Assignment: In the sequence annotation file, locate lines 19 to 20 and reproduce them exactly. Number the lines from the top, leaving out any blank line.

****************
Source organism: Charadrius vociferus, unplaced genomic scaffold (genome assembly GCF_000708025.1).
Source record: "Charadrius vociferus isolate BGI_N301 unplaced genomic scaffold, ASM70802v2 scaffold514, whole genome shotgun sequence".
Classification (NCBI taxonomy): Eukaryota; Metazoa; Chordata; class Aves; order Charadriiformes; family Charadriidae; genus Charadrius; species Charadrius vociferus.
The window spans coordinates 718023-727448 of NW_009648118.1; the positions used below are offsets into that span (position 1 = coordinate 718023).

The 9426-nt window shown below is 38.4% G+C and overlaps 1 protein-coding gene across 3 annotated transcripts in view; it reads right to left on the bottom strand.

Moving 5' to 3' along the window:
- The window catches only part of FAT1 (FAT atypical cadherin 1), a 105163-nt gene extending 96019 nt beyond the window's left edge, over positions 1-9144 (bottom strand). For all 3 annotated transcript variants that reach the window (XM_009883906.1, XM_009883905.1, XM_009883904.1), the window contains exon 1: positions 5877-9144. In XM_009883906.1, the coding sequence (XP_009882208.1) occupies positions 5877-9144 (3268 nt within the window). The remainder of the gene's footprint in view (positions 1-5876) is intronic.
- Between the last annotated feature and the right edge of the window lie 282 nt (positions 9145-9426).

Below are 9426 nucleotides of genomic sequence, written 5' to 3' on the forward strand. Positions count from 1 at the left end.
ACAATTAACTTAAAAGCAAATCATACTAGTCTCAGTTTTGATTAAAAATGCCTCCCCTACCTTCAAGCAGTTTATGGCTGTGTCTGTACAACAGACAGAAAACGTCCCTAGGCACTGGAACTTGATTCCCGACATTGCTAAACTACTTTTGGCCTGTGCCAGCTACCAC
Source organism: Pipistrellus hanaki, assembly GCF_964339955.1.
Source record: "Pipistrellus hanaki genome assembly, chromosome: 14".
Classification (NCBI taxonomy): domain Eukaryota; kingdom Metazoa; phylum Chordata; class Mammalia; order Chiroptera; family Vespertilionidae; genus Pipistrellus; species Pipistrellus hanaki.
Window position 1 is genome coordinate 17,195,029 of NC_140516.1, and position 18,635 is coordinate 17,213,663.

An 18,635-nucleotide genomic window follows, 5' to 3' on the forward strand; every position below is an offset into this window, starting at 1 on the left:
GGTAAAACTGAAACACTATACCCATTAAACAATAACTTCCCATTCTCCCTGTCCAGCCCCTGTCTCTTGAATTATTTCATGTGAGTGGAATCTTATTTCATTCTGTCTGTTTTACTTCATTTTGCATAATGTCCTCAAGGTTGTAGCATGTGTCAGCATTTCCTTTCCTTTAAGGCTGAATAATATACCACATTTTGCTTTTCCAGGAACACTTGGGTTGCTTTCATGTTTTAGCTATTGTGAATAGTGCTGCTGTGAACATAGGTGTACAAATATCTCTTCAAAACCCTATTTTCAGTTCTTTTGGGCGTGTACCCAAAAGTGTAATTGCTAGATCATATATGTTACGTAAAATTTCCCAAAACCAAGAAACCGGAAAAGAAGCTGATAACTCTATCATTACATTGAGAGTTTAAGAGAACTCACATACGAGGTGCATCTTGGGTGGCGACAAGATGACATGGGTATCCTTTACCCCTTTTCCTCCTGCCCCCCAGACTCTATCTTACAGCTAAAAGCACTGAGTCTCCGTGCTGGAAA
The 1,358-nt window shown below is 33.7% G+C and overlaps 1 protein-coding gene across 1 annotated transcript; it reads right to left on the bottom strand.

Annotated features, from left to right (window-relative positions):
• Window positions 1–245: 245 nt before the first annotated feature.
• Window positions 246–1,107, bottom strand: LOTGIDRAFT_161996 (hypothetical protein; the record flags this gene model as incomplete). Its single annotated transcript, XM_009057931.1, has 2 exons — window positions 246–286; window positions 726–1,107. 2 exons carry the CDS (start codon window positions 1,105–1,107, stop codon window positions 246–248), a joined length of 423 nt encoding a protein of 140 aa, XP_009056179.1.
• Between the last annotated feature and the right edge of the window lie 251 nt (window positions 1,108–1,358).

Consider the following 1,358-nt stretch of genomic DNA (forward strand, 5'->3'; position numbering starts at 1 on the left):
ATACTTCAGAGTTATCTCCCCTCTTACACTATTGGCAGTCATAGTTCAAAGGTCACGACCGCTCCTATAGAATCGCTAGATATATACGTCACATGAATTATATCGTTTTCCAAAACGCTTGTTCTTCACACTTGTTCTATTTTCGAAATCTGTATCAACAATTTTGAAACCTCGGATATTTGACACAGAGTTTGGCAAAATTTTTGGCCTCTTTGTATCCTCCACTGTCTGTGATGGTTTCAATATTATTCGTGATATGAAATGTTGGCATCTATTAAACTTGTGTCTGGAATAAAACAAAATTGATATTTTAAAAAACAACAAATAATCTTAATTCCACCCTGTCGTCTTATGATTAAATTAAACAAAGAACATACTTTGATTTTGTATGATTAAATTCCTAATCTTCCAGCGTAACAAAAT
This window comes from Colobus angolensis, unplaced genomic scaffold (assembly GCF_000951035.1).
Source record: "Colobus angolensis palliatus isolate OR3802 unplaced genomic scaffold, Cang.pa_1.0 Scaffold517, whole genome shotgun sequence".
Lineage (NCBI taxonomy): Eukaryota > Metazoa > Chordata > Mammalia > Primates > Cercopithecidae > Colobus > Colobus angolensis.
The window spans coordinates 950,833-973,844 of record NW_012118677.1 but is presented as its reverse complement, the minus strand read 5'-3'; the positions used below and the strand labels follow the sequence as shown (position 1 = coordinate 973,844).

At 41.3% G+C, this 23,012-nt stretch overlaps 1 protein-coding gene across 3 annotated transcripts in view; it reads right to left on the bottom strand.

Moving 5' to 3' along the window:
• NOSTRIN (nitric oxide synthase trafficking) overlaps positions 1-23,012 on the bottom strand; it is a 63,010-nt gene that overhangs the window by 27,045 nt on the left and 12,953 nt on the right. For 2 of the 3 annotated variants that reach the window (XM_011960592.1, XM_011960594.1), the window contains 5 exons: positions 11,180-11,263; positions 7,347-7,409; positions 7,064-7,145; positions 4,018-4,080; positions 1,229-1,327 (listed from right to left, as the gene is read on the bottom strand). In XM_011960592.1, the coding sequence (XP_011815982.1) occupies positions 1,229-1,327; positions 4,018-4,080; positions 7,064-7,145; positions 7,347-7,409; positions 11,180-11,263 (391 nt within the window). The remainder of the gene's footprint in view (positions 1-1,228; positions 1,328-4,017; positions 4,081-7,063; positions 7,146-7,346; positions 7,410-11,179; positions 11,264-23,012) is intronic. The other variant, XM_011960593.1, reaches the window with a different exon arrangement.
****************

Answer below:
• Window positions 1–245: 245 nt before the first annotated feature.
• Window positions 246–1,107, bottom strand: LOTGIDRAFT_161996 (hypothetical protein; the record flags this gene model as incomplete). Its single annotated transcript, XM_009057931.1, has 2 exons — window positions 246–286; window positions 726–1,107. 2 exons carry the CDS (start codon window positions 1,105–1,107, stop codon window positions 246–248), a joined length of 423 nt encoding a protein of 140 aa, XP_009056179.1.